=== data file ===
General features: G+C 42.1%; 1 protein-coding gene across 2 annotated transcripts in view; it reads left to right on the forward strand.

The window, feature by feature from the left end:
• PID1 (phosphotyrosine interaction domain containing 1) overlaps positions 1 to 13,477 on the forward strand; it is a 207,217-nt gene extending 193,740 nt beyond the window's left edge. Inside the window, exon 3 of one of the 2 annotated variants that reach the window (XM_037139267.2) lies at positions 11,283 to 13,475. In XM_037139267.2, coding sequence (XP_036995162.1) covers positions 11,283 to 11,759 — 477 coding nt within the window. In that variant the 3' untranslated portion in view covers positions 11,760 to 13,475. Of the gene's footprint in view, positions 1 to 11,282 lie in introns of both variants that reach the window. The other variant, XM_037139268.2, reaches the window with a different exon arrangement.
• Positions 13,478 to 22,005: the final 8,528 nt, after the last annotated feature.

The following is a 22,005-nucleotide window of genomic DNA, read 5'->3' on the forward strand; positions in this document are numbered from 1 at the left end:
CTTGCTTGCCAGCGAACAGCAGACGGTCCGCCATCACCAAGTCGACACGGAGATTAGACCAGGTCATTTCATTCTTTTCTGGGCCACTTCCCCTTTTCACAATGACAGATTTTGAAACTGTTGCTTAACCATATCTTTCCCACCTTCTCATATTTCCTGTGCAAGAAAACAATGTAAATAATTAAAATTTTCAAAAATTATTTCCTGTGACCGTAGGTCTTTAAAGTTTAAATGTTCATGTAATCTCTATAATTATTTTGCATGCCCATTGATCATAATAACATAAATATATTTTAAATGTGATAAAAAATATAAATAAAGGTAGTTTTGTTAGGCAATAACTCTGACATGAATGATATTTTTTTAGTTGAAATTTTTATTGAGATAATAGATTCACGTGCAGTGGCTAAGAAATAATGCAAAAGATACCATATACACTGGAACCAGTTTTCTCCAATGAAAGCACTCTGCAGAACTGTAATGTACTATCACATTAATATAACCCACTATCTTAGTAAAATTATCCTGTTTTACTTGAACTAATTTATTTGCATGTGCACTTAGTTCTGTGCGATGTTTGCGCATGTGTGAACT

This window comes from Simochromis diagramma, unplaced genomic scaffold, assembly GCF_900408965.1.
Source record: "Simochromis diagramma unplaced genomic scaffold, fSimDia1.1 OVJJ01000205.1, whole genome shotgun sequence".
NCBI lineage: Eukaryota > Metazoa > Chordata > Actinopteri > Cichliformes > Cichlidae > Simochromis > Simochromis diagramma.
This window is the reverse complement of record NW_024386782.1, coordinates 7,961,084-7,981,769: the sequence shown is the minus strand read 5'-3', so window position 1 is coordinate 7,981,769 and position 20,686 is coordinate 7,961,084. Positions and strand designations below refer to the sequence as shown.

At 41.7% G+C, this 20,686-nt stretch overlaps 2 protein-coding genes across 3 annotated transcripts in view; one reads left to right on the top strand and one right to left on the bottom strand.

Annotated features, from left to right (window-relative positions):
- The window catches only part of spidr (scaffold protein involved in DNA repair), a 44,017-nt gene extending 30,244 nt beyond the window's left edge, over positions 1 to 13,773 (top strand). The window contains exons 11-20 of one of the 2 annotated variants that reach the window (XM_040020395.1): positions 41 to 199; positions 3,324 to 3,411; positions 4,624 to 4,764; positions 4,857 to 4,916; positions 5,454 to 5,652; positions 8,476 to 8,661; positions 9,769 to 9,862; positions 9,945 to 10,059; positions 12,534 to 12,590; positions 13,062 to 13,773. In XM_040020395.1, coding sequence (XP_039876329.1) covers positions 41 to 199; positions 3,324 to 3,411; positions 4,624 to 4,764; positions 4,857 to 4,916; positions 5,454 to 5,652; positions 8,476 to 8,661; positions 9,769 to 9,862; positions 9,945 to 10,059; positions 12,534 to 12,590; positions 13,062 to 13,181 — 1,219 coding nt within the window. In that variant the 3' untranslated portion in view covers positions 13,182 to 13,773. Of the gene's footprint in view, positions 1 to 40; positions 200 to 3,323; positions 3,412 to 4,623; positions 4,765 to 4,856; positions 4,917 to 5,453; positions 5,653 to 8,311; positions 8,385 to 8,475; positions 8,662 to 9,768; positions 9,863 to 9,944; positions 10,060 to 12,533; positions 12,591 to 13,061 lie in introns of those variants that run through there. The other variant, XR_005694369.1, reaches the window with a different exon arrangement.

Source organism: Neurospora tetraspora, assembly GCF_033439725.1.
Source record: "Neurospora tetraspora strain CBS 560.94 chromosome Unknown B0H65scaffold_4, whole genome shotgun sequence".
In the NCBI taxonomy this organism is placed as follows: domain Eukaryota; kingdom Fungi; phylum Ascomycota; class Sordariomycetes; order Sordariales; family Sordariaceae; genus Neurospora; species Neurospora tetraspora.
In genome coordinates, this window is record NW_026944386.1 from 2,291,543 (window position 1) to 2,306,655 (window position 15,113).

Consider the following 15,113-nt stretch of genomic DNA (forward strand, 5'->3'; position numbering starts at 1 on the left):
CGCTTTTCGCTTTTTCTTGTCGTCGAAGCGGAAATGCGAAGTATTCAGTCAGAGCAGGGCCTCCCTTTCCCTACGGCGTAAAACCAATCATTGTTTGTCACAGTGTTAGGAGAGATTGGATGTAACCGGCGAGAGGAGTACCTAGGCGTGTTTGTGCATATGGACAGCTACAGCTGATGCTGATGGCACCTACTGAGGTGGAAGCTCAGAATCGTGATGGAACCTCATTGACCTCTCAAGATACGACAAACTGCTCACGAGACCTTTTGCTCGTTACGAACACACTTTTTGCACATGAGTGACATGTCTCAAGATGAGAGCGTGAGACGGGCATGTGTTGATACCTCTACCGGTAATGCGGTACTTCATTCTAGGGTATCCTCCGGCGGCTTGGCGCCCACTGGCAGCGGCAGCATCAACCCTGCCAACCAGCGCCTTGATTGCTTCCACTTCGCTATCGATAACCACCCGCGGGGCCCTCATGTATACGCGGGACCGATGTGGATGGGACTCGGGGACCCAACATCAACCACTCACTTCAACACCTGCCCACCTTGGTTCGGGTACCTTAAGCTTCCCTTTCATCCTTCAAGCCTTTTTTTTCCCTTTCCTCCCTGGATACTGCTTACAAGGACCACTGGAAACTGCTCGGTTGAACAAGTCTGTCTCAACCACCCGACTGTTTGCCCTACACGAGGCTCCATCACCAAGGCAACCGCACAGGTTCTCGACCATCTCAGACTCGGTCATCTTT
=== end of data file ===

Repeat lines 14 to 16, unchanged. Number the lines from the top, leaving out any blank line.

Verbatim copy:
Source organism: Neurospora tetraspora, assembly GCF_033439725.1.
Source record: "Neurospora tetraspora strain CBS 560.94 chromosome Unknown B0H65scaffold_4, whole genome shotgun sequence".
In the NCBI taxonomy this organism is placed as follows: domain Eukaryota; kingdom Fungi; phylum Ascomycota; class Sordariomycetes; order Sordariales; family Sordariaceae; genus Neurospora; species Neurospora tetraspora.